Smith was in her late 20s when she recorded Horses. Now, in her late 60s, her voice has taken on more depth and grit, deepening the power of every song. You can hear her panting before the final “Gloria” (a surprise at the end of “Land”), and you can hear the tickle in her throat when she raves, “Tonight is a night to party/ We want to have a good time” in “Land.” It’s an album resurrected and living dangerously.

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1. Gloria 2. Redondo Beach 3. Birdland 4. Free Money 5. Kimberly 6. Break It Up 7. Land (pt. 1 “Horses” pt. 2 “Land Of a Thousand Dances pt. 3 La Mer(de) 8. Elegie

“…[for] her hour-long, emotionally captivating performance of Horses in its entirety, the room grew silent…”
Interview Magazine

“…the intimate concert from the peerless rock icon was full of more life, fire and spit than practically any other show I’ve ever seen.”

“[She] wore an Electric Lady T-shirt under her signature black vest and jacket, sound[ing] almost invariably the same as she did on the record…”
Rolling Stone Magazine

“…deep into the record’s three-movement penultimate track “Land”… it became transcendent: Smith stepped off the small stage, onto a couch and shoved the mic into the face of a fan to sing ‘Gloooriaaa’ euphorically before hugging him. The fan was Michael Stipe.”
Rolling Stone Magazine

Patti Smith Performed Horses at Electric Lady Studios

last Wednesday, August 27th marked, to the day, the 45 anniversary of NYC’s famed Electric Lady Studios which was originally built by Jimi Hendrix. To celebrate, Patti Smith, who was there the day it opened and recorded her classic “Horses” After recording her first single “Hey Joe/ Piss Factory” at Electric Lady Studios in 1974, in the facility’s Studio A, gave a private performance of “Horses” in its entirety to an celeb/industry crowd that included Michael Stipe, Alexander Skarsgard, Liv Tyler, Win Butler, Darren Aronofsky, Alison Mosshart, Dakota Johnson and more. Watching Smith and three-quarters of her original band, including guitarist Lenny Kaye and drummer Jay Dee Daugherty, blaze through Horses live wasn’t a one-off experience; Patti Smith and her band has already been touring the globe doing just that, and will be coming back to New York’s Beacon Theatre on November 10 for a similar show. (She’ll also be touring with her new book, M Train, a collection of essays about her travels.) But there was something about being surrounded by Electric Lady’s ghosts that seemed to energize the singer.

But it’s spite of all the numbers and anniversaries, nothing felt nostalgic, or even comfortable, about the performance. From the moment Smith spat out the first G of “Gloria” (not to mention the multiple times she literally spit sizable gobs on stage and into the audience), the room — big for a studio but incredibly intimate for a concert — crackled with a nervous, exhilarating ecstasy. It’s thrilling enough to hear Smith’s uncompromising sneer on record; it’s awe-inspiring to see her bellowing a full-throated “Glooooo-reee-a!” into the microphone just feet away from you (btw, her voice hasn’t diminished with age). For the first time in my life, I understood what the Old Testament describes as the terrifying glory of God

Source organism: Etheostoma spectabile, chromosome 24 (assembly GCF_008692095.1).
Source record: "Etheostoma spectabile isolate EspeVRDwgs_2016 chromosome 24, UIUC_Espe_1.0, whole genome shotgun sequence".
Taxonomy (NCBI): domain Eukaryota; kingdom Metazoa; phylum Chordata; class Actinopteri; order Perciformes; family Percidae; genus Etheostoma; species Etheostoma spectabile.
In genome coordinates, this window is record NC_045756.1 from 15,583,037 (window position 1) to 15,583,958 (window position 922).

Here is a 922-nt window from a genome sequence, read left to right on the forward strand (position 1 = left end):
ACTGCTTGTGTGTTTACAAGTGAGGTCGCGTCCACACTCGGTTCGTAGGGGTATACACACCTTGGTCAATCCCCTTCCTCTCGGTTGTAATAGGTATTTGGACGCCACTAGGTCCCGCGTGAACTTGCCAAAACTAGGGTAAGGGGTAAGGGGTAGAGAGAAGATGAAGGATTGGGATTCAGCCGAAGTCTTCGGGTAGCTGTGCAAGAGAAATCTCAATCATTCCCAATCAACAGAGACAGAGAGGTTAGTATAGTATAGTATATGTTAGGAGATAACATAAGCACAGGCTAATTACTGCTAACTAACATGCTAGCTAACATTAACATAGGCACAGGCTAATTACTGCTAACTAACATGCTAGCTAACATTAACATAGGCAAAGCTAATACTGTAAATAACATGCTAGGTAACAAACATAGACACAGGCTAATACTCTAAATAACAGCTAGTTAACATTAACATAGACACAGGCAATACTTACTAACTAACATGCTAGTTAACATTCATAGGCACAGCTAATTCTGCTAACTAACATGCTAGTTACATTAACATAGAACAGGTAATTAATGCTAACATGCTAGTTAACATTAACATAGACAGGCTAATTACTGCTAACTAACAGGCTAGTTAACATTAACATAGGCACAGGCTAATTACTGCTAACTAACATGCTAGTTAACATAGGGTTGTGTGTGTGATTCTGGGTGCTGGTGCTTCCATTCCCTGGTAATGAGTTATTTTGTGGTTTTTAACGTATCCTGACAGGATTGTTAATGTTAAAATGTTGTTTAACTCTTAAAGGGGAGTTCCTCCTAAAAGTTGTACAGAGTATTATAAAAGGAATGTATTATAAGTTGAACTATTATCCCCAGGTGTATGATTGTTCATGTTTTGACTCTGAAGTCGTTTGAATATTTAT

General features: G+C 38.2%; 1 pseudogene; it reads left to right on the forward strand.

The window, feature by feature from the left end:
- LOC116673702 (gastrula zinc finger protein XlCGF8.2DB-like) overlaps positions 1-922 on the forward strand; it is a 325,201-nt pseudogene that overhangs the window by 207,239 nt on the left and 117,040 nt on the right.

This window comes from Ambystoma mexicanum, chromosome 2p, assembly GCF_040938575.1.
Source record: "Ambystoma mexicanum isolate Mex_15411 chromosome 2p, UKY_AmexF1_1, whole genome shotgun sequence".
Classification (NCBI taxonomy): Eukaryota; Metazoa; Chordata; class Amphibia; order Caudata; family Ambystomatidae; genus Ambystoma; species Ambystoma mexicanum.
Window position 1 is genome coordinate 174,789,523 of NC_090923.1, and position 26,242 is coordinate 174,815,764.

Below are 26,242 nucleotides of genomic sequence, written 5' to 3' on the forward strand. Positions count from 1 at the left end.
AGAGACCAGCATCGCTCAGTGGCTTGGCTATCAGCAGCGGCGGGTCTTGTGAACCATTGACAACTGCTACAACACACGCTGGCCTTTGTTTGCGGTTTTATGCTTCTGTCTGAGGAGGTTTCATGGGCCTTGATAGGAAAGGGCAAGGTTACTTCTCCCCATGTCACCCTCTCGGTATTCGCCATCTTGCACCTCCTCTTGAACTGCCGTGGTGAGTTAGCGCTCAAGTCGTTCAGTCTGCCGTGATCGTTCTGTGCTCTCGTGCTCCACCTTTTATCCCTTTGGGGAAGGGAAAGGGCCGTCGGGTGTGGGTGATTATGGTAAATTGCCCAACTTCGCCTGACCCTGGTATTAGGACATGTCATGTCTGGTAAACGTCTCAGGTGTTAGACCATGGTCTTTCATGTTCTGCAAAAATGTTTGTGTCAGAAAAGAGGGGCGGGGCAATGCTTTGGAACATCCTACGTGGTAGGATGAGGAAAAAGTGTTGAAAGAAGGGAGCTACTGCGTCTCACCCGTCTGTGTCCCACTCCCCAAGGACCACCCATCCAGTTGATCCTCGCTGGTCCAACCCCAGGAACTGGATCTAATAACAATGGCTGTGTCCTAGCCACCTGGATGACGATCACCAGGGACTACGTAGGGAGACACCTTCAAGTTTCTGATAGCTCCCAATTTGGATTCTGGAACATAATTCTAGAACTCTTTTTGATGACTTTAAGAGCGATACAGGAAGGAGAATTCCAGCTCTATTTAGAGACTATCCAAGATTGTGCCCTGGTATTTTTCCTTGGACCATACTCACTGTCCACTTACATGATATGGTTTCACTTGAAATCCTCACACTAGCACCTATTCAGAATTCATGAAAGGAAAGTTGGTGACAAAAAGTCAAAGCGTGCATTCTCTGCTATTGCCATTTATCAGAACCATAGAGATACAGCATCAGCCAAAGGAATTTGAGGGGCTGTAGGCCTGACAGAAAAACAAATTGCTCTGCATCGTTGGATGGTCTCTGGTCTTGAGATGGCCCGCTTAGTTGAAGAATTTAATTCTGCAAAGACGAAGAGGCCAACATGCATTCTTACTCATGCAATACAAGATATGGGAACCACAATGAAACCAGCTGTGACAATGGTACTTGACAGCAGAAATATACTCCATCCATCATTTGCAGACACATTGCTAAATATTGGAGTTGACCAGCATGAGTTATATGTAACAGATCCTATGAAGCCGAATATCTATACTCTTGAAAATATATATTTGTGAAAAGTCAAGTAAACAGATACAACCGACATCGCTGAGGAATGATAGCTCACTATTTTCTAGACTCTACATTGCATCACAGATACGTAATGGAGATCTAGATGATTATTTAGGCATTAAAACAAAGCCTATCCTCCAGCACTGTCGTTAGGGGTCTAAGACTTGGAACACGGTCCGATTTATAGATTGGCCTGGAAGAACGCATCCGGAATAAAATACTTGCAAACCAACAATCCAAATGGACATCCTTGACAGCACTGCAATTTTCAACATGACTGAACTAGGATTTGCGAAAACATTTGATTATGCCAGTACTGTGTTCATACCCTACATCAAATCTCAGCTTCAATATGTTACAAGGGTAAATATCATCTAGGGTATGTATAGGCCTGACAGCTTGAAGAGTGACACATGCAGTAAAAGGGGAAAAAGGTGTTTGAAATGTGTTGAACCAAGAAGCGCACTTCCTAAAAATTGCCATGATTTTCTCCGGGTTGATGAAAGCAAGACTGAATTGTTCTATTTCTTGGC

Given the nature of the album and the event, the concert could have been a rather serious (albeit rocking) affair, but Patti Smith made sure it wasn’t. She joked about flipping over the record from side A to B after wrapping a fiery “Free Money,” and after mangling a word at the top of “Birdland” (which starts with, “His father died and left him a little farm in New England”), she told the band to start over and deadpanned, “His dad is gonna have to die again.”Before wrapping with “Elegie,” Smith explained how she wrote the delicate dirge after finding out about Jimi Hendrix‘s death — fitting, since the show was to celebrate the 45th anniversary of Electric Lady Studios opening (which Smith was present for, as detailed in Just Kids). She extended the three-minute album track into a longer tribute to lost rock warriors, respectfully reading their names — including her late husband Fred “Sonic” Smith and King of New York Lou Reed — into the microphone.

Despite ending with a list of the lost, the intimate concert from the peerless rock icon was full of more life, fire and spit than practically any other show I’ve ever seen. It will be interesting to see if that comes across on wax when Electric Lady Records issues the concert on vinyl as its first-ever release, or if it’s one of those situations where the electricity was more in the air than on the recording.

Four decades after it entered the world, Horses remains the most exciting union of rock and poetry on record — and its power to make you feel fully alive hasn’t diminished one iota.

If you were like us and not there, Patti Smith’s Horses performance will be released on vinyl and will be the first LP to come out via Electric Lady Records. Release date TBA. (She’ll also be performing Horses at the Beacon Theatre in November which is already sold out.